At the time of writing, I'm still waiting for the latest Pokemon: Legends Arceus trailer to be released in English. The Japanese version is out in the wild, and while I don't speak Japanese, Pokemon has always relied on visuals over vocals, so I can understand the gist of it. I still need the English version to explain a couple of the actual functions, but I've seen enough that I'm convinced Legends might be worth the hype – and that Kleavor could end up being one of the most important Pokemon in the series' history.
I write about Pokemon a lot – like a lot, a lot – and I'm still not even the most prolific Pokemon writer at TheGamer. We love Pokemon – we're cool like that. Still, we've been pretty lukewarm on Legends: Arceus so far. Because Pokemon repeats itself over and over again, ironically refusing to evolve, it can be difficult to love. New Pokemon Snap, one of the best games of 2021, offered a bold new step for the series. Yes, it was a spin-off, but that's where Pokemon has always grown. Snap was the first game to actively explore the narrative potential of Pokemon in their native environment. The original Snap felt performative, like the Pokemon were putting on a show. Titles like PokePark and others that stripped away the training and the battling felt similarly stilted. New Pokemon Snap, however, felt natural.
Related: I Wish We Had More Pokemon Games Like Let's GoThe success of Snap has the hype train steaming ahead, but Pokemon couldn't help itself from scattering leaves on the track. BDSP was fine, I suppose, but not even as good a remake of Diamond & Pearl as Platinum was. The chibi art style was a mess, the Grand Underground was a step backwards from the Wild Area, Snowpoint was ruined, and they neutered Crasher Wake because… well, I don't even know what to tell you. Then there was Legends itself, which didn't seem sure how to market itself, and introduced us to Kleavor, who instantly became my least favourite Pokemon ever. Okay maybe not as bad as Gumshoos, but still.
Enter this new trailer. The leaves have been swept away and the cow catcher is rattling towards us with no sign of slowing down. It's pretty meaty, clocking in at six minutes, making it less of a trailer and more like a miniature Direct. In it, we finally catch a major look at how exploring in the wild will work, and the influence from Monster Hunter is plain to see. Our trainer stalks through the grass, dives out of the way of incoming beasts, and has to actively hunt for Pokemon. The power dynamic is completely flipped, with Legends acknowledging that sending a ten year old out to catch a big punching dog made of metal might not always be as easy and bumping into one on your merry little travels. Occasionally Pokemon would chase you in the Wild Area, but it was more playful and comedic. In Legends, that sense of a natural environment first captured in New Pokemon Snap is back.
Of course, some remain docile. You can stroll right up to round ol' Spheal on the beach, but that's all part of it too. Each species has its own sense of personality. While Gold & Silver's battle animations tried to make Pokemon come to life, we're at the point now where the technology available to developers lets them tell new types of stories. Or at least, tell the old stories in a new way. It's still Pokemon – it's never going to change that much.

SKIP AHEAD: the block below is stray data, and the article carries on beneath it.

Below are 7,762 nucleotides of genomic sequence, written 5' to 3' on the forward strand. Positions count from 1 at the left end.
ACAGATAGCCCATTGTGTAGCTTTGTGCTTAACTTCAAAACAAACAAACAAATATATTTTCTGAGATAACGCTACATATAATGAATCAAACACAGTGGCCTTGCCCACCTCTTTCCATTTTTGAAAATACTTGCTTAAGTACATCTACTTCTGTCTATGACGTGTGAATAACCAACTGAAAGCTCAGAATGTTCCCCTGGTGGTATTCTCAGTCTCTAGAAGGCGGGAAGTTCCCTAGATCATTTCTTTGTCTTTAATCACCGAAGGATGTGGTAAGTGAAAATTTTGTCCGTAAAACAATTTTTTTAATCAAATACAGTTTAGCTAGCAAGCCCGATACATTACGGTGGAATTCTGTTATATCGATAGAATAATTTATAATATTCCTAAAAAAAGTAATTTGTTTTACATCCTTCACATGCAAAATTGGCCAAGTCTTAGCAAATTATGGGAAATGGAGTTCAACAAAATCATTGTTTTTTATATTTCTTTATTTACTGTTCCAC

This is why I think Kleavor could be crucial to Pokemon's future. I wish it wasn't a) based on Scyther and b) as ugly as Grumpig's arse, but I shouldn't let that stand in the way of progress. Kleavor is a Noble Pokemon, and we still don't really know what that means. The trailer – currently only in Japanese, remember – may explain it, but even without that, the footage alone underscores what Kleavor means to Legends: Arceus and the wider world of Pokemon.
The trainer in the trailer is very stupid. We see him running up to Garchomp before being thrown up into the air by an earthquake. We see him fleeing from a thunderbolt wielding Luxray in the middle of a storm. And we also, crucially, see him fighting Kleavor. Whereas Pokemon typically have a single health bar, Kleavor's is divided into sections, clearly denoting it as a boss. Pokemon doesn't have bosses. That's just not a thing. While our very stupid trainer does summon a Pokemon to help him – a Buizel, of all things – he mainly fights by throwing a small bag at Kleavor over and over again. Stardust would be my best guess before the English version releases. We also see an action-based battling style, where our trainer throws these bags by aiming a crosshair, then diving out of the way, clearly learning Kleavor's attack patterns.
It's Monster Hunter. It's Dragon Age's dragon fights. It's Skyrim’s dragon fights. It's Dark Souls. It's certainly not Pokemon. Do you have any idea how much of a relief that is as a Pokemon fan? To watch a trailer for a Pokemon game and think 'wow, that doesn't look like Pokemon at all!'
We know Pokemon. We've played it over and over again with slightly better graphics for 25 years. This, finally, is something different. If it all works out, that will make Kleavor one of the most important Pokemon in the dex. Shame it's so bloody ugly.
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